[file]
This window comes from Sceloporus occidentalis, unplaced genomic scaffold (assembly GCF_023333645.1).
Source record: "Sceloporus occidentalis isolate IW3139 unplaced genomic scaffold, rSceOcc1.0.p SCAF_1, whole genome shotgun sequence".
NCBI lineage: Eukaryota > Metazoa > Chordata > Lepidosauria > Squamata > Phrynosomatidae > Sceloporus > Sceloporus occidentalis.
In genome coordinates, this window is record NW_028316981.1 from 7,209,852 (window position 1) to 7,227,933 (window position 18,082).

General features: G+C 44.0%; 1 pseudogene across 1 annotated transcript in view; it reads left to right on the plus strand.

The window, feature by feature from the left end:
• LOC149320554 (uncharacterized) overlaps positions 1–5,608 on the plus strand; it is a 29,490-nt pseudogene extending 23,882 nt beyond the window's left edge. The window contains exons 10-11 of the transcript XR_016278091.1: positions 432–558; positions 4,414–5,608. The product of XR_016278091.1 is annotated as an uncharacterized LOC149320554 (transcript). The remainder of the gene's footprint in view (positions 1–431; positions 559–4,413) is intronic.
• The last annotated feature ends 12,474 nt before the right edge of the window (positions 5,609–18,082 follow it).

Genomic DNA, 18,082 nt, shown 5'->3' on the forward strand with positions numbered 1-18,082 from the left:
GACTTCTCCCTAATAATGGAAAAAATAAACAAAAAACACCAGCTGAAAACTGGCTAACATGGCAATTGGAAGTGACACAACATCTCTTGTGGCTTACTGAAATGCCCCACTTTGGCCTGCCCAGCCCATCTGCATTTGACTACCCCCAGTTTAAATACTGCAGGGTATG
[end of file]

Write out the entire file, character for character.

This window comes from Sceloporus occidentalis, unplaced genomic scaffold (assembly GCF_023333645.1).
Source record: "Sceloporus occidentalis isolate IW3139 unplaced genomic scaffold, rSceOcc1.0.p SCAF_1, whole genome shotgun sequence".
NCBI lineage: Eukaryota > Metazoa > Chordata > Lepidosauria > Squamata > Phrynosomatidae > Sceloporus > Sceloporus occidentalis.
In genome coordinates, this window is record NW_028316981.1 from 7,209,852 (window position 1) to 7,227,933 (window position 18,082).

General features: G+C 44.0%; 1 pseudogene across 1 annotated transcript in view; it reads left to right on the plus strand.

The window, feature by feature from the left end:
• LOC149320554 (uncharacterized) overlaps positions 1–5,608 on the plus strand; it is a 29,490-nt pseudogene extending 23,882 nt beyond the window's left edge. The window contains exons 10-11 of the transcript XR_016278091.1: positions 432–558; positions 4,414–5,608. The product of XR_016278091.1 is annotated as an uncharacterized LOC149320554 (transcript). The remainder of the gene's footprint in view (positions 1–431; positions 559–4,413) is intronic.
• The last annotated feature ends 12,474 nt before the right edge of the window (positions 5,609–18,082 follow it).

Genomic DNA, 18,082 nt, shown 5'->3' on the forward strand with positions numbered 1-18,082 from the left:
GACTTCTCCCTAATAATGGAAAAAATAAACAAAAAACACCAGCTGAAAACTGGCTAACATGGCAATTGGAAGTGACACAACATCTCTTGTGGCTTACTGAAATGCCCCACTTTGGCCTGCCCAGCCCATCTGCATTTGACTACCCCCAGTTTAAATACTGCAGGGTATG